Dear Teacher Who Was Pink Slipped

Dear Teacher Who Was Pink Slipped

Dear Teacher Who Was Pink Slipped,

I have a confession to make.  I wasn’t always the teacher I am today.  In 1996, I got my dream job: kindergarten!  Newly out of college, I was going to change the world and TEACH.  I was scared and excited all at the same time.   Remembering that year and that first class, it never occurred to me at the time to think about politics or making certain people happy.  All I cared about were my students and their families.  I felt like if they were happy and learning, then I was good.

Enthusiastic would be the word I’d use to describe myself that year.  I smile when I think about how I taught that year.  People say I’m an overachiever now, they should have seen me then. We made space helmets for all my students along with paper vests.  My class painted rocks and designed egg carriers.  We danced and sang ALL the time.  I loved every one of those kids.

The thing I didn’t realize is everyone was watching.  They watched when I did my own thing.  Teachers said, “oh, she’s young, she’ll learn.”  They hated my enthusiasm.  I felt like I was changing the world.  In reality, I wasn’t making friends.

And then IT happened

The last week of school I was asked to come into the office.  The principal handed me a letter and said, “Sometimes what a person needs is a new start.”  When she handed me the envelope, I knew what it was and my heart broke.  To make matters worse, my students’ parents rallied for me.  They went to the board to demand I be rehired.  Looking back, I see that was probably the worst thing that could have been done.  No school board wants to hear they made a mistake.

I remember at some point being in the lunchroom and sitting alone. It’s a feeling I will never forget. Blindsided is how I felt, thinking things were one way when in reality they weren’t that way at all.  I didn’t think I would ever get over leaving that job.  I swore I’d never teach again.

Moving On

The next year, I took a job at a museum as their in-house educator.  I enjoyed working and teaching classes that came through daily. After a while, though, I realized it wasn’t enough.  I needed MY class.  After a year out of school, I got up, dusted myself off, and started interviewing with schools.  I got a job at the end of the summer.

Teaching again was wonderful, but what happened at my other school had left me guarded.  I wouldn’t allow myself to get close to anyone (other than my students).  Being pink slipped changed me.  I became less open and trusting of other teachers.  Recently I was presenting and a teacher came up and said she thought she knew me.  I realized after a moment that I had worked with her at that first school.  THE SCHOOL that broke my heart.  I’m sure I smiled and exchanged pleasantries, but the whole time I was feeling that same feeling I felt 21 years ago.  Insecurity set in and I was thrown.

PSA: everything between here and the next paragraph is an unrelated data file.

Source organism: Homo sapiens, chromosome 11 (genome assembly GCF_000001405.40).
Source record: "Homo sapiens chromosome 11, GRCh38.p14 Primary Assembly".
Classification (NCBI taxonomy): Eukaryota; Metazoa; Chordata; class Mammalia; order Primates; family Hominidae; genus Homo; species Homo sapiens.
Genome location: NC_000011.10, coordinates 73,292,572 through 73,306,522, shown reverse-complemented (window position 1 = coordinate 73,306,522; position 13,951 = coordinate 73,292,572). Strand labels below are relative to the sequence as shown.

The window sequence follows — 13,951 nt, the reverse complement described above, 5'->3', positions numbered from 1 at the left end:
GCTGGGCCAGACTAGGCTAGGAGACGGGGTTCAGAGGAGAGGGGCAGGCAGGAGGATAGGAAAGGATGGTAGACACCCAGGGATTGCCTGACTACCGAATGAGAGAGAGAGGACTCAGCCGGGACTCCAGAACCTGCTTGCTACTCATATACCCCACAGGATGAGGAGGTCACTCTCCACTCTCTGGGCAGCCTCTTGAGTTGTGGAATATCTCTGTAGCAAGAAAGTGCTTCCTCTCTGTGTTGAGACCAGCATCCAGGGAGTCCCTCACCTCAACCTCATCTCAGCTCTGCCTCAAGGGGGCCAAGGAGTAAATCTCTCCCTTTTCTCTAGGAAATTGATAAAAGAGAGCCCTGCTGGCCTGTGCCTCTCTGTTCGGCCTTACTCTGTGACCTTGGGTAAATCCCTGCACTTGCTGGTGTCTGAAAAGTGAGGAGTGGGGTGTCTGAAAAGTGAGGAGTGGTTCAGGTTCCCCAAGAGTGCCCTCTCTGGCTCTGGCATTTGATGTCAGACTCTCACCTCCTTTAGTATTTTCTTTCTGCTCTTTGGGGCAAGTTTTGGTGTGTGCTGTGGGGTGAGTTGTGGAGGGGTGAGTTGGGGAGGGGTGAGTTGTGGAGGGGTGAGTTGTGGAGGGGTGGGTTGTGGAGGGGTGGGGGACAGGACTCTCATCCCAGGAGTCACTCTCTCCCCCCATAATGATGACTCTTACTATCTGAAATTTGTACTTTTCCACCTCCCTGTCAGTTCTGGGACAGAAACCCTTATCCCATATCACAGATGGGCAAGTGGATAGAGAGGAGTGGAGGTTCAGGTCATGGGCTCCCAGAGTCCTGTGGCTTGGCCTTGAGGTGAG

And Now?

I have a Master’s Degree, 21 years’ teaching experience, and my National Board Certification.  I’ve presented nationally.  I have been featured in magazines and on TV for my TpT success.  I don’t say those things to brag. Why then?  No matter how successful I may be, that experience still hurts and makes me second guess myself.

I write all this because I want you to know that you are a good teacher.  Sometimes things don’t work out.  That doesn’t mean they never will.  The students I have taught have given me more happiness than I can express.  I can’t imagine doing anything else with my life. That’s how I know that other school was wrong.  I was am a good teacher.  You cannot let what others feel about you to define you or your teaching.  Work hard, love your students, and do what is best for your classroom.  Things will get better.  Don’t give up on your dream just because others don’t get you or it. 

One Comment

  1. Thank you so much for this!
    I think it’s so important for teachers to share honest and real experiences – using their platforms to encourage other teachers who may be experiencing, or have experienced (like I have), something like this.

    My principal ‘December Listed’ me, which if you’re not familiar, a term that meant my principal had me on a watch list and would pop in to evaluate me whenever he wanted. He also didn’t have to renew my contract. My third year teaching at that school was the toughest and most toxic in my life. No matter what I did it was never good enough and I was made to feel as though I wasn’t a good teacher. He made me question my very passion for teaching and yet I had to suffer in silence.

    I didn’t realize then that my boss was systematically bullying me and unfortunately there is little a new teacher can do, or is aware of, to battle it. Thankfully I survived. I also quit and for years afterwards it still is a memory I can’t shake. However, it taught me to never fall victim to a supervisor like that again and has lit a fire under me to continue on my teaching journey.

    Thank you again for sharing your own story and how you can come out of it on top!

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